"Stay in school, Boras," he heard somebody growl during batting practice one day in 1976. "You're not that good." The voice belonged to the chain-smoking manager of the Lakeland Tigers. Boras, playing for the St. Petersburg Cardinals, was chasing the Class-A Florida State League batting crown, but the Tigers had an authentic star second baseman in Lou Whitaker. "You can't take him, Boras. He's better than you." Boras knew the voice was right. He was hard work, but Whitaker was talent. And talent always wins. Boras struck out three times that day. He didn't win the batting crown. The Dream died. He hung up his spikes and went to law school at Pacific, although he still collected a salary from the Cubs during his first year, while recovering from his third knee surgery.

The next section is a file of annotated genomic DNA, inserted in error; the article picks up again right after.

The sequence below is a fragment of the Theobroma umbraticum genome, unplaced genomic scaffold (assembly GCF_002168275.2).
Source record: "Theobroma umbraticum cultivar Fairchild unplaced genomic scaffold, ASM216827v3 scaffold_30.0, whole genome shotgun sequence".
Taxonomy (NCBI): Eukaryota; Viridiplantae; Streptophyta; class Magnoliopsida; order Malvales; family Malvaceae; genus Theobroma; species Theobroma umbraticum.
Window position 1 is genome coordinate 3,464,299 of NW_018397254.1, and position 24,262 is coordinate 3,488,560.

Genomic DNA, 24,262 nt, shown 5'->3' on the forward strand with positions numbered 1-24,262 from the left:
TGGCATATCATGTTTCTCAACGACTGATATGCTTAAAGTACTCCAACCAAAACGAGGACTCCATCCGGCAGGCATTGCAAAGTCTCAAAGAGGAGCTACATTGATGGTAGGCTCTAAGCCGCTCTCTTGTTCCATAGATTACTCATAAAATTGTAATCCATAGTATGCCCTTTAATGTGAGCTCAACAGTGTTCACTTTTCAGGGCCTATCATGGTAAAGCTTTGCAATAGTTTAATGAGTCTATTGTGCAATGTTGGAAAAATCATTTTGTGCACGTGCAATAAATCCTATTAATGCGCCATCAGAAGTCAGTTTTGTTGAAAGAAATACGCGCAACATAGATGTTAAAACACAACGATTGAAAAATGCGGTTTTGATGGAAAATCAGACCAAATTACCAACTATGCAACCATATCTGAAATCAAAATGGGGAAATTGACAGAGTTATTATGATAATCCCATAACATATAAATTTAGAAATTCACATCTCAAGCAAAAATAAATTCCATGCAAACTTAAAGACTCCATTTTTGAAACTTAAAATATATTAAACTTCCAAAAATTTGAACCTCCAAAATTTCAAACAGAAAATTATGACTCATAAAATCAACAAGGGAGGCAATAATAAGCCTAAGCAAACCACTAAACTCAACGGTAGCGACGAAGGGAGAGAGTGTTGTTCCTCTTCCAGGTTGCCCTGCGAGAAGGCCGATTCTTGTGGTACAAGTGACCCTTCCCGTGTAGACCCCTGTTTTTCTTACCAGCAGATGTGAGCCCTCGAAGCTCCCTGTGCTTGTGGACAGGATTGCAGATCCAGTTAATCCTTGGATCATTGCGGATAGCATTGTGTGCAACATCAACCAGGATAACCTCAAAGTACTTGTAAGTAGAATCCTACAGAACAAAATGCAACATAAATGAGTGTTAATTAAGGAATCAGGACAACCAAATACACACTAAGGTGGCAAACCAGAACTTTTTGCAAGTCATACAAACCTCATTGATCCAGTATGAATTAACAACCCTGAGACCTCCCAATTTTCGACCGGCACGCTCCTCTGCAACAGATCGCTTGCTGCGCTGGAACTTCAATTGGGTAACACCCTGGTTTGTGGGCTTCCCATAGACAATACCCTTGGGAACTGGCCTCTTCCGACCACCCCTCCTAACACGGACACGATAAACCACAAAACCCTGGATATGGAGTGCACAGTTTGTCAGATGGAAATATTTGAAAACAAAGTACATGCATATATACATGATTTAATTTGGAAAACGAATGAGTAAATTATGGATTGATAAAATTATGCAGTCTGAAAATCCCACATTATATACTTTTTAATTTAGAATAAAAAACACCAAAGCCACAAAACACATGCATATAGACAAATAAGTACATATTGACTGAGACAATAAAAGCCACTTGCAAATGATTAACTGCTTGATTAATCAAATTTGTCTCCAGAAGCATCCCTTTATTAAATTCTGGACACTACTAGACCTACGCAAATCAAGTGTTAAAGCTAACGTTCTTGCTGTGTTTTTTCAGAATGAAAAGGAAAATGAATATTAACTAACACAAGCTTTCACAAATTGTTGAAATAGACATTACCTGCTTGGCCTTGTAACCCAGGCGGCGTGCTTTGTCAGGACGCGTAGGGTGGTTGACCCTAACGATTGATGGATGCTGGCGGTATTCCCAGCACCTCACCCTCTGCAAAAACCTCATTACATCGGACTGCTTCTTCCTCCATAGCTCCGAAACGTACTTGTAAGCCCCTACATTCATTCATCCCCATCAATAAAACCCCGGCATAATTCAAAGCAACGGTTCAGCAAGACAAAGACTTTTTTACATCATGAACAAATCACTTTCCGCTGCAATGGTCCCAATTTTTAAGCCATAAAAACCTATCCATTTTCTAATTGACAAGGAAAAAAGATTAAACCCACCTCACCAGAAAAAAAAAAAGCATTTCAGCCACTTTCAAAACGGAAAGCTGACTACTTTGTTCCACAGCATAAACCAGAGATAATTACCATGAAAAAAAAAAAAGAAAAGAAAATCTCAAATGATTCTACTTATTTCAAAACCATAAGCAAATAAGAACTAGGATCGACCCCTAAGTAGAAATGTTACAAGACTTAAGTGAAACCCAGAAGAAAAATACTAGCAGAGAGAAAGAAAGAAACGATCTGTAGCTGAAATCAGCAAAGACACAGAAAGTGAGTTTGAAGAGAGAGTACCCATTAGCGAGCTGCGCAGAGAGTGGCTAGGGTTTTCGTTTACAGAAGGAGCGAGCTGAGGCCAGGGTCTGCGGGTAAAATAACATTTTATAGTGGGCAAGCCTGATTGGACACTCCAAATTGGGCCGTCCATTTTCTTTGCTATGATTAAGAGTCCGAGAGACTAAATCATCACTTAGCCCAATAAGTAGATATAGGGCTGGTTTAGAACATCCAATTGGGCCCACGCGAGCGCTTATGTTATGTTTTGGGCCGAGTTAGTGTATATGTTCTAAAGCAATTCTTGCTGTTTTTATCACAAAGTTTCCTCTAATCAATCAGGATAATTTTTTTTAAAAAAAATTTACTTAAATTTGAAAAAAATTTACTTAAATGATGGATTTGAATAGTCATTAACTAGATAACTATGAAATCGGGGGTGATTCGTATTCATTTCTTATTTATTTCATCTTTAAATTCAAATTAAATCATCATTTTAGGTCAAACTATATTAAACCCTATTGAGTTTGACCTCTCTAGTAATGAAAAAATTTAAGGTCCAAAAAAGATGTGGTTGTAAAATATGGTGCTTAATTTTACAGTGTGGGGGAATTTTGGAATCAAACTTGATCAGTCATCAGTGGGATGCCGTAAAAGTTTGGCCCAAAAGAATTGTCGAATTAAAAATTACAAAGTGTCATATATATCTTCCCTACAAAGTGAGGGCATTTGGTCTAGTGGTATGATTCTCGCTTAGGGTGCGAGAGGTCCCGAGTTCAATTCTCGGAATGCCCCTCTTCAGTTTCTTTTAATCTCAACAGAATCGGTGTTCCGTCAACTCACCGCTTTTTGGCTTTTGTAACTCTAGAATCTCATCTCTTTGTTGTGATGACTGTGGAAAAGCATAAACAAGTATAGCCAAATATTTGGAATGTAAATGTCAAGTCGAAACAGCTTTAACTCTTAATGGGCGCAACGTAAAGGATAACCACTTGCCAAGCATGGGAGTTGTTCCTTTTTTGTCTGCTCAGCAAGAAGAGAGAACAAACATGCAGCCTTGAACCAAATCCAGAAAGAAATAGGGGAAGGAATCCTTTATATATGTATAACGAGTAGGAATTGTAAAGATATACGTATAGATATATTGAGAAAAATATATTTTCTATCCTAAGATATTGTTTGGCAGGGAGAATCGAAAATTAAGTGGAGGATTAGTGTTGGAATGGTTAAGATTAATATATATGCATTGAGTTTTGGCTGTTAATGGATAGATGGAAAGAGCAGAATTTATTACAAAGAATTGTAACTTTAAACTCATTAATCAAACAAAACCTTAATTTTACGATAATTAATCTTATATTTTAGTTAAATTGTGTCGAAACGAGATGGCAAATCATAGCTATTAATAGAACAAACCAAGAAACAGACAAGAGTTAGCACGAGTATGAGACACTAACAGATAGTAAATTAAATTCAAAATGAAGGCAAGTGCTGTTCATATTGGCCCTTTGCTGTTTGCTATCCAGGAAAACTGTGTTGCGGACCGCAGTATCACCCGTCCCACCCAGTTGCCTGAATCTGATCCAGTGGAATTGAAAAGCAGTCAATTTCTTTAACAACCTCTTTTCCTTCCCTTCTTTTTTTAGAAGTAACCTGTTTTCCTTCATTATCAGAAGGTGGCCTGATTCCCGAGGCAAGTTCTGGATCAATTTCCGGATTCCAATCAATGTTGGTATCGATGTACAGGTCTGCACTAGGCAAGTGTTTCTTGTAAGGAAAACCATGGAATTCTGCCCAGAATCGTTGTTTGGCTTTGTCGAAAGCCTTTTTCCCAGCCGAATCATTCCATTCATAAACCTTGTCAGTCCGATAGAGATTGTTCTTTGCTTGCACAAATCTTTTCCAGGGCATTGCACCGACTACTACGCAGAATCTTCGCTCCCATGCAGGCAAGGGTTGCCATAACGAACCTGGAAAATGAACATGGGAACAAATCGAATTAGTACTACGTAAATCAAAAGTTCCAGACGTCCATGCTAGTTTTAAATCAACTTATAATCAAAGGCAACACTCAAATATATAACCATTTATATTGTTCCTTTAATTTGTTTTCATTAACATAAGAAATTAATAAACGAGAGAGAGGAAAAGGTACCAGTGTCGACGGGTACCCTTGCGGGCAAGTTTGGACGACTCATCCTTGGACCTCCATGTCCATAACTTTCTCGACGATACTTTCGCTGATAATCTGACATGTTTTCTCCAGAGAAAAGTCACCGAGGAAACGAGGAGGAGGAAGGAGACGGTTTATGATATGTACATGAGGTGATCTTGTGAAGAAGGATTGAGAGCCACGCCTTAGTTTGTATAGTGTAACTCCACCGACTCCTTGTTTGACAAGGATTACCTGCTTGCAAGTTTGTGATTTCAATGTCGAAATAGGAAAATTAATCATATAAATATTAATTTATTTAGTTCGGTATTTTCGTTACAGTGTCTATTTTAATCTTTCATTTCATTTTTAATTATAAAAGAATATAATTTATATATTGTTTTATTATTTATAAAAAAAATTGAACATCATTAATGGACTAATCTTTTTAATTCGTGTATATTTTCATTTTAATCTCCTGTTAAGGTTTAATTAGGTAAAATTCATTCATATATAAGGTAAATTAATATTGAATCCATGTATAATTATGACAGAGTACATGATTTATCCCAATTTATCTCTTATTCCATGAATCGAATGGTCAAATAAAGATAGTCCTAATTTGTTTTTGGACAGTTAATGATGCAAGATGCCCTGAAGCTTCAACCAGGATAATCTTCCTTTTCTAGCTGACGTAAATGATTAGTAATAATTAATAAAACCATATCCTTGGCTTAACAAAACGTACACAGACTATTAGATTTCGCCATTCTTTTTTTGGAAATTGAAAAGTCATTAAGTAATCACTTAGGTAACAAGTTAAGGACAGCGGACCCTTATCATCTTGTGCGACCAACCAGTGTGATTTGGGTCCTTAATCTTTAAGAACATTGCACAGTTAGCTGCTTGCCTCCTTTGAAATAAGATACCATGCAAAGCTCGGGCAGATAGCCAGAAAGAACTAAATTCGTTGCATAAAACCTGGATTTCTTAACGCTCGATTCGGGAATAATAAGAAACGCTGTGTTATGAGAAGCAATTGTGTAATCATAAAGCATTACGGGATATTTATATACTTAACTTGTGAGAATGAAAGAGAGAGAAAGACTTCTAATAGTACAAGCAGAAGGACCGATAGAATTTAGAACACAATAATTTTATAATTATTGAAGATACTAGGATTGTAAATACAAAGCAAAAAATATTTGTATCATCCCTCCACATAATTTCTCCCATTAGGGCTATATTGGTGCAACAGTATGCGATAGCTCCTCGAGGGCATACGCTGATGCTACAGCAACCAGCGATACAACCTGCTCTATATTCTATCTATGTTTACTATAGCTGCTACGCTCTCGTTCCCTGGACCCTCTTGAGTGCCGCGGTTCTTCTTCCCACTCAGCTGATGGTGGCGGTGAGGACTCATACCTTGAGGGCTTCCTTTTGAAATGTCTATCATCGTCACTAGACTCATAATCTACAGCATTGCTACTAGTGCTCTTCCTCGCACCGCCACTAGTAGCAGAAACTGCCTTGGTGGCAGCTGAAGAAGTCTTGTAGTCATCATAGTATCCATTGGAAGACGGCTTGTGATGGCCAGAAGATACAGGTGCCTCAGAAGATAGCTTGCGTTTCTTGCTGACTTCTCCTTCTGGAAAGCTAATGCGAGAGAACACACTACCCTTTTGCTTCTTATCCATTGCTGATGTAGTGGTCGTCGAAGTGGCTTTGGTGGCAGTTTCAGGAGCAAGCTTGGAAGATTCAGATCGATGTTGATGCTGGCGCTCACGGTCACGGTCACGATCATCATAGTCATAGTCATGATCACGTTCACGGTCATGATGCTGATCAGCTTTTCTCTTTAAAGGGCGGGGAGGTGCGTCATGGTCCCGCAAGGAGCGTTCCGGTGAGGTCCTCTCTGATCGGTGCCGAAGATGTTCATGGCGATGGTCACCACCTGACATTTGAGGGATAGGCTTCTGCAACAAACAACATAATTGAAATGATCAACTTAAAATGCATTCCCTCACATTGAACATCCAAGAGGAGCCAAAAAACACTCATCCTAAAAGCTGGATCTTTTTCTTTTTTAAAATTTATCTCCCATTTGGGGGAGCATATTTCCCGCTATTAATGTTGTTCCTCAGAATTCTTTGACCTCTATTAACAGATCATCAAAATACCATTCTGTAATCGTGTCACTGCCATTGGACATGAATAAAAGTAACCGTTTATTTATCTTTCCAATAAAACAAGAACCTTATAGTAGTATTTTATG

Had a knack for negotiation, it turns out.

His friends and teammates already knew that, and they figured their buddy in law school could help them sell their careers. First it was a Sacramento kid named Mike Fischlin, then Keith Hernandez, a budding star for the Cardinals. Boras was just helping out a few friends, including his old spring-training roommate, Claude Crockett, who'd turned him on to James Brown and Luther Vandross. After getting his law degree, in 1982, Boras hung out a shingle as a medical lawyer representing new products. He also discovered that selling ballplayers was just like selling a new drug: Armed with the right data, he could set the price. He held his ground, sold hard and got his buddies paid. Buckets and bags of money.